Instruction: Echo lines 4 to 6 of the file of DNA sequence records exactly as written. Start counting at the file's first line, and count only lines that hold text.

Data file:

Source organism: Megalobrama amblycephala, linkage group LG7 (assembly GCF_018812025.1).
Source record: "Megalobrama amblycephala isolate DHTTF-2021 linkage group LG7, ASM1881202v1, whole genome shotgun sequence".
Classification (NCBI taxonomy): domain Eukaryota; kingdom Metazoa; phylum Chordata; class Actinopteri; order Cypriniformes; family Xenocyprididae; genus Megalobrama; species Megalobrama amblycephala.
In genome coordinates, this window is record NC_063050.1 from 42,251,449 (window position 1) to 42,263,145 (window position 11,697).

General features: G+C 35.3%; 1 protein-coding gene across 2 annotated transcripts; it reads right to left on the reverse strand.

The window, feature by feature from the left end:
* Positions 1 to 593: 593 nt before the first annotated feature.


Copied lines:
In genome coordinates, this window is record NC_063050.1 from 42,251,449 (window position 1) to 42,263,145 (window position 11,697).

General features: G+C 35.3%; 1 protein-coding gene across 2 annotated transcripts; it reads right to left on the reverse strand.

The window, feature by feature from the left end: